Up Your Chances of Achieving Your New Year’s Resolution

There’s a common saying that can be applied to pretty much any field, whether business, public health, or self improvement:

“What gets measured gets done.”

A few days ago millions of people set New Year’s resolutions. For more than 90% of them, they will go unrealized, becoming looming reminders of what could’ve been.

So, what’s the ticket to being in that elusive 10%? How can I maximize the chances I’ll be successful in achieving my goals?

Let’s return to that saying.

There are 3 important aspects to it.

  1. Measurement implies metrics. There’s no way to know if you’ve met your goal unless there’s some concrete way to quantify it.
  2. Metrics imply the need for some tracking system, a way to regularly collect data (however simple it may be) on your progress.
  3. Metrics and tracking also imply there is some goal or aim by which you’re assessing your progress towards. You need to know where you’re going. And goals only become real once they transcend your brain and onto a piece of paper, white board, app, or whatever medium you choose to use to write it down.

Not too long ago I came across an app that incorporates all of these. I decided to give it a shot for my own resolutions for 2016.

It’s called “Way of Life.” How it works is pretty simple. (Disclosure: I have zero affiliation with this app/company. I just really like it.)

  1. Download the app.
  2. Type in any goal or choose from the existing list. In the free version you can track up to 3 goals (for a small fee you can track unlimited variables). For me, three is plenty sufficient. When you try and change too many variables all at once, it can end up being a recipe for frustration, feeling overwhelmed and burnout. That’s exactly what we don’t want. So, keep it simple – three is challenging enough. And keep them attainable. If you’ve never stepped foot in a gym in the past year, and your goal for 2016 is to “get back in shape,” don’t start by trying to go five days a week. Maybe start with one or two days a week. You can always build from there.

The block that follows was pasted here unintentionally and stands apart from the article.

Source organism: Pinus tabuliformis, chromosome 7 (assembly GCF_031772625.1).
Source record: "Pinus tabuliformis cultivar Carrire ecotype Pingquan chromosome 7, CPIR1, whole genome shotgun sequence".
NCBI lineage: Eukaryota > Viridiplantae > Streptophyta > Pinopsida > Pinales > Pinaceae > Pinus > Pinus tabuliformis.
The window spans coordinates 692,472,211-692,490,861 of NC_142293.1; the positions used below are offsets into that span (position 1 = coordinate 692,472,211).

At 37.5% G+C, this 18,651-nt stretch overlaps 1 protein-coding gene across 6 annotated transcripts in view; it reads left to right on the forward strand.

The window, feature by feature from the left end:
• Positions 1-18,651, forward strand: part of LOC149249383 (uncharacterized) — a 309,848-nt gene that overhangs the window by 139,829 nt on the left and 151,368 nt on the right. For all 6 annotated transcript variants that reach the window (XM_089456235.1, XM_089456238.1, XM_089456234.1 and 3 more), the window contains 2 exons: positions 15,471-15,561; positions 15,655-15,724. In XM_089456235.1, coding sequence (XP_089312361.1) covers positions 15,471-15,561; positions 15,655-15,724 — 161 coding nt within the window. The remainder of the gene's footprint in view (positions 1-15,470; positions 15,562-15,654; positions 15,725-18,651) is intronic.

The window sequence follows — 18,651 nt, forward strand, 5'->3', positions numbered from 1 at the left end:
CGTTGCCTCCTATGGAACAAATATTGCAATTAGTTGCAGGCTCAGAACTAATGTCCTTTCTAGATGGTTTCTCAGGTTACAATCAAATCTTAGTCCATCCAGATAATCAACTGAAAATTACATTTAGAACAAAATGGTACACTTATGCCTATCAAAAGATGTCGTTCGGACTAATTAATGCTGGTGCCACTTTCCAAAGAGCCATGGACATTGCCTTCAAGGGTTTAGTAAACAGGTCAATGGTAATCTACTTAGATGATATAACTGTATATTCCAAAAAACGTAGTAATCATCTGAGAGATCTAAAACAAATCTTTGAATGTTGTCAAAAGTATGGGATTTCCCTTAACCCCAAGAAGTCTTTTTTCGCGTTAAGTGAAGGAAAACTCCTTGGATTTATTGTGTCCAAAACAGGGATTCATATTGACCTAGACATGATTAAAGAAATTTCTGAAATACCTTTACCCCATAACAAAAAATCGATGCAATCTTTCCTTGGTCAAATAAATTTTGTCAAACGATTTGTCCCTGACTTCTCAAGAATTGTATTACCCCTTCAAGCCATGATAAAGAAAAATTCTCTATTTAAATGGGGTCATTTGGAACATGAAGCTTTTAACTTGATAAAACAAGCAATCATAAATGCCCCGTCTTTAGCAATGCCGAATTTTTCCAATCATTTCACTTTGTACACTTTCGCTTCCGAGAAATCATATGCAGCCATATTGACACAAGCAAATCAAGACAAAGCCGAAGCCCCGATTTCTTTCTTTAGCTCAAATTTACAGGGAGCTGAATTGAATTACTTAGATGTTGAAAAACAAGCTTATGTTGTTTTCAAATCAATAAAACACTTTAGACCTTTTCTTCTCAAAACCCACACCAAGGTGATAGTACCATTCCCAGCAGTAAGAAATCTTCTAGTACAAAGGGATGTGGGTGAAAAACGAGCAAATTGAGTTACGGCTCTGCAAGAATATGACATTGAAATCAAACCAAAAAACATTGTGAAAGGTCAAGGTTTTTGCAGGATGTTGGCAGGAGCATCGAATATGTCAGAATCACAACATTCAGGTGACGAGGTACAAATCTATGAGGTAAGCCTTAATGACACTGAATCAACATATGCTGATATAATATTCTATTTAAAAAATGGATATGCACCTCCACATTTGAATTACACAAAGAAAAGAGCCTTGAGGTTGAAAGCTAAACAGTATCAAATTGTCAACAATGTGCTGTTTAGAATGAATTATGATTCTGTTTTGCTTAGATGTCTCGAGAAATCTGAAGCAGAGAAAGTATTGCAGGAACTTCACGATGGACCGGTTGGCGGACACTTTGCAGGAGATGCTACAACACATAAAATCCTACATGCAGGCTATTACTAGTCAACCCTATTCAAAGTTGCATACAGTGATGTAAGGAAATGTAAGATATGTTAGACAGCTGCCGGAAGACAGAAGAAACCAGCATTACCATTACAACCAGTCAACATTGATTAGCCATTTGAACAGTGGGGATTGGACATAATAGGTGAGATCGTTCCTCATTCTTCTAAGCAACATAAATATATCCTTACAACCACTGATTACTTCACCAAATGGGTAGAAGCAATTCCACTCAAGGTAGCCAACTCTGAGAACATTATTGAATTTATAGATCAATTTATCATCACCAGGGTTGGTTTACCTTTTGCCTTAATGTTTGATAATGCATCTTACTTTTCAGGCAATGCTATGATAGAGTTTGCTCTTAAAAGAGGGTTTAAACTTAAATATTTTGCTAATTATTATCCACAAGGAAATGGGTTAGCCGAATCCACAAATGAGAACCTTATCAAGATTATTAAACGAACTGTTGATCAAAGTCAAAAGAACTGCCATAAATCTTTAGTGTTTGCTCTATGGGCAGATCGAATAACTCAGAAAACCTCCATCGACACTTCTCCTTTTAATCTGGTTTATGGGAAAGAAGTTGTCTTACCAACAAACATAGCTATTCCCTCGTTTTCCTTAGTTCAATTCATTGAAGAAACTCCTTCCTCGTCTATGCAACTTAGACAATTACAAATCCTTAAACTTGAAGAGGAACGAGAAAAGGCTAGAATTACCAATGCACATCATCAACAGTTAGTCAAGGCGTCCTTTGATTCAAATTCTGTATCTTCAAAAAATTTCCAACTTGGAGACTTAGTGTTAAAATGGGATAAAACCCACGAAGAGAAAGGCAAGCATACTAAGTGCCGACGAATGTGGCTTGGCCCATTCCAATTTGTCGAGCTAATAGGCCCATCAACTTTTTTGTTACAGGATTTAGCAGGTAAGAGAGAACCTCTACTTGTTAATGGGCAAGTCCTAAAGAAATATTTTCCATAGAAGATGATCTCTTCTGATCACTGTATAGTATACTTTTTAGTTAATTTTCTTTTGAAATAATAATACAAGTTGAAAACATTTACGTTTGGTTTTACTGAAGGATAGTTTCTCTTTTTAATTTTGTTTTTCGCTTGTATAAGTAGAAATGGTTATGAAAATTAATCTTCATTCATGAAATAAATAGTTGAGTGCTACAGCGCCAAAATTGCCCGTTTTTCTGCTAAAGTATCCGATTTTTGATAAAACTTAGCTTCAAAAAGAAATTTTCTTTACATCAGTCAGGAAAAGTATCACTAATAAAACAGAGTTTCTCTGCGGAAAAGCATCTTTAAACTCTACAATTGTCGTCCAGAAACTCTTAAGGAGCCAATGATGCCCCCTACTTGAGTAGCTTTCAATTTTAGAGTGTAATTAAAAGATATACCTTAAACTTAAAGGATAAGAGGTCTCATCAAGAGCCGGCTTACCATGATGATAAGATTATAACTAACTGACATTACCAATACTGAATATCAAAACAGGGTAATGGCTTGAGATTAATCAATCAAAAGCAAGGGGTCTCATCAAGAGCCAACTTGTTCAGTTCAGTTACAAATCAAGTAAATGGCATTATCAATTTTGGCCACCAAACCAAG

3. When you start tracking, tap on the current day of the week, the app will ask a simple Yes/No question. Did you complete this goal today? If yes, the box for that day of the week turns green. If no, it turns red. For example, I set 3 goals at the beginning of the year: 1) perform functional exercises every morning (to address the weaknesses I’ve developed from driving more for work; 2) meditate daily; and 3) journal. The 2nd and 3rd are things I’ve done in the past and wanted to get back into again. For today, I will go into the app, tap the box under Tuesday and answer “Yes” for all 3 goals.
  4. Remind yourself. Depending on your preferences, you can set a reminder for any time of the day. The app will then send you an alert at this time to remind you about your goals. I have mine set for 9pm. I journal in the morning and evening, and it’s the evening part that I always fall short on. So, the app cues me to do it before bed.
  5. Assess trends. Over time, you can look at trends right in the app. Where are you on track? Where are you struggling? The color-coding is helpful in providing a really quick snapshot. Is your graph mostly red or green?

Give it a shot and let me know how it goes. Achieving goals doesn’t need to be complicated. Make them attainable (small steps, it’s all about small steps), and then set up the right systems to hold yourself accountable.


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